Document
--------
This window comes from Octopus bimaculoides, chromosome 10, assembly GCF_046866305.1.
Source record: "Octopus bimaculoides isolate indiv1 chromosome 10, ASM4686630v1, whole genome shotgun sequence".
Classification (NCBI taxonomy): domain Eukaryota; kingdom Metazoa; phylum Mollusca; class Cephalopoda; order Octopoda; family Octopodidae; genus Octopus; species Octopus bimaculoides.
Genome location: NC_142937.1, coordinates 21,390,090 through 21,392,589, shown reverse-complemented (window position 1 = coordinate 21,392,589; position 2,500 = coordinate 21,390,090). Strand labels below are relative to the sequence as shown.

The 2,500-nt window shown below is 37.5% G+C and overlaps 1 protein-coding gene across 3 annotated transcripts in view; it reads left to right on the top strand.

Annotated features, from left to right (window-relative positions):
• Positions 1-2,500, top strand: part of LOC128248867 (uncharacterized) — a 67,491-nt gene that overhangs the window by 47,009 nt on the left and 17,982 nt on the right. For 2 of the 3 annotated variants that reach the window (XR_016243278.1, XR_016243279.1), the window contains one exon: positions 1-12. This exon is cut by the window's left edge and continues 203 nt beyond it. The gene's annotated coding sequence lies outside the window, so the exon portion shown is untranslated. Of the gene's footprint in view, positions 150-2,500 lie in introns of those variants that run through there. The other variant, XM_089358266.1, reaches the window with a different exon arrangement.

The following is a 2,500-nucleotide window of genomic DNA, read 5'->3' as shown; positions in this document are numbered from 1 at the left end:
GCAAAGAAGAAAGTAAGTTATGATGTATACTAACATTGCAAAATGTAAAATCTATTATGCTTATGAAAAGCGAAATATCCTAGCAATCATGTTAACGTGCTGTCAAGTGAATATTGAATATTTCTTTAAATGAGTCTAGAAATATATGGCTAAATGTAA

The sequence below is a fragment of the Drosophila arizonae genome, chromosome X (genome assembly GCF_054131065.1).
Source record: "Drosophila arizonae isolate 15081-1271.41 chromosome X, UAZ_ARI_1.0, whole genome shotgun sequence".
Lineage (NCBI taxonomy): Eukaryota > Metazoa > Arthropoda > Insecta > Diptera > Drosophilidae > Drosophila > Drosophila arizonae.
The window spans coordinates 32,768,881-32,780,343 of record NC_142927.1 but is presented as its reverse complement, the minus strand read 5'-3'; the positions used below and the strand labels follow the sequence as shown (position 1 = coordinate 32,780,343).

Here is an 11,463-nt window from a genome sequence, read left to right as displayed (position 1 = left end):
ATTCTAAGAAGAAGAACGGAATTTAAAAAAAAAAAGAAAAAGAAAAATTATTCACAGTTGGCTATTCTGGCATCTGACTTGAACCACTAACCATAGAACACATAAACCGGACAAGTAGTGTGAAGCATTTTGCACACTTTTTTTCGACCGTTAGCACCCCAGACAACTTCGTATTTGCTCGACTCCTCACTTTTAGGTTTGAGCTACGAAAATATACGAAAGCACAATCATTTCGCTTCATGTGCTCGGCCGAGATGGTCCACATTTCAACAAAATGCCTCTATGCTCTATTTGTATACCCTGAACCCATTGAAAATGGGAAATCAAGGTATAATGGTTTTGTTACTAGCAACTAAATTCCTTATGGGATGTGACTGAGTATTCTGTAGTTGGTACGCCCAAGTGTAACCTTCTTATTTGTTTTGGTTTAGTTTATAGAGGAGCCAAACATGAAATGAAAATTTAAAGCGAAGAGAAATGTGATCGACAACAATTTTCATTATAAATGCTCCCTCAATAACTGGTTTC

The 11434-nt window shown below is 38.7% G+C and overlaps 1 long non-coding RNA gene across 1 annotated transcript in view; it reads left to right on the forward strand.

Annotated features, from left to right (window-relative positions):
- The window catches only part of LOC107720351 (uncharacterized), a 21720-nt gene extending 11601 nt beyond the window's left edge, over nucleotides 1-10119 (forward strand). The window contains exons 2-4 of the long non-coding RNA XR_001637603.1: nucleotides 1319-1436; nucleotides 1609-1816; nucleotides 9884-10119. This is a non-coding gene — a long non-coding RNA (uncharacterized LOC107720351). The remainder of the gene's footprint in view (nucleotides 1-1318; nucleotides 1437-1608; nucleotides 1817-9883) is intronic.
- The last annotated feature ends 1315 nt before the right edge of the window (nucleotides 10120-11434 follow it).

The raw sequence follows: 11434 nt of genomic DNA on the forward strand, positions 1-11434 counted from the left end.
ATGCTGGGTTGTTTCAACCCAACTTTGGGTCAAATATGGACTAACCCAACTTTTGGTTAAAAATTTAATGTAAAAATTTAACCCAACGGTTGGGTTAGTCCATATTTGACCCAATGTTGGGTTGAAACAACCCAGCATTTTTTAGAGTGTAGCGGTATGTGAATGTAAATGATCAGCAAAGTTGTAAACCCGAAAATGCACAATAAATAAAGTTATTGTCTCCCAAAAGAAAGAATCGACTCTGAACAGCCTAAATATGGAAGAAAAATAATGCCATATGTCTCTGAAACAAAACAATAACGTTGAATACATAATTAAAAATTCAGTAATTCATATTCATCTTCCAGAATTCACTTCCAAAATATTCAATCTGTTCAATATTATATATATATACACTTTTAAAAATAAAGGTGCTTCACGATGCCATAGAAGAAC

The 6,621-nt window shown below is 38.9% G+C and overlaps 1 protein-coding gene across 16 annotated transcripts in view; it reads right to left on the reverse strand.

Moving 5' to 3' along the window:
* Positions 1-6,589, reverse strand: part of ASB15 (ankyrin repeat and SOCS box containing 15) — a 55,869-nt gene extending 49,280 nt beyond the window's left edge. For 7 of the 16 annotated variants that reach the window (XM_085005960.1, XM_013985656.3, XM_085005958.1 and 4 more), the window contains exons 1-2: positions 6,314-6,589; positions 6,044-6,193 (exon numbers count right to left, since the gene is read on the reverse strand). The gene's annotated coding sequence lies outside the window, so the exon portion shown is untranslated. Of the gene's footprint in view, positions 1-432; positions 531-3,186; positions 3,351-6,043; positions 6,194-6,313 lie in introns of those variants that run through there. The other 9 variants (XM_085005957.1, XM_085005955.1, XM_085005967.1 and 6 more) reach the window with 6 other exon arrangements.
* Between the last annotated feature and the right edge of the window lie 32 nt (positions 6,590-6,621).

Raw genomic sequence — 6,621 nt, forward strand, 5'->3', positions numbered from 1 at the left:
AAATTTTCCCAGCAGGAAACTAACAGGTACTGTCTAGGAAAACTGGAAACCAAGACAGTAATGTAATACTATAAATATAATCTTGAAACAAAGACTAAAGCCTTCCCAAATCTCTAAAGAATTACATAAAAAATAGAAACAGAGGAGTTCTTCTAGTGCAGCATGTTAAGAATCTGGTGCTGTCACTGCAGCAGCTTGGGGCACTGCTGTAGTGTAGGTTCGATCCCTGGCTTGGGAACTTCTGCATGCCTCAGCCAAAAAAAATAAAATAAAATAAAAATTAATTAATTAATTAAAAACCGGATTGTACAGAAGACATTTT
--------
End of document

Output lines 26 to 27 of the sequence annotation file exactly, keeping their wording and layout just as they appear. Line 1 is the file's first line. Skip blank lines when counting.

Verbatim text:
Raw genomic sequence — 6,621 nt, forward strand, 5'->3', positions numbered from 1 at the left:
AAATTTTCCCAGCAGGAAACTAACAGGTACTGTCTAGGAAAACTGGAAACCAAGACAGTAATGTAATACTATAAATATAATCTTGAAACAAAGACTAAAGCCTTCCCAAATCTCTAAAGAATTACATAAAAAATAGAAACAGAGGAGTTCTTCTAGTGCAGCATGTTAAGAATCTGGTGCTGTCACTGCAGCAGCTTGGGGCACTGCTGTAGTGTAGGTTCGATCCCTGGCTTGGGAACTTCTGCATGCCTCAGCCAAAAAAAATAAAATAAAATAAAAATTAATTAATTAATTAAAAACCGGATTGTACAGAAGACATTTT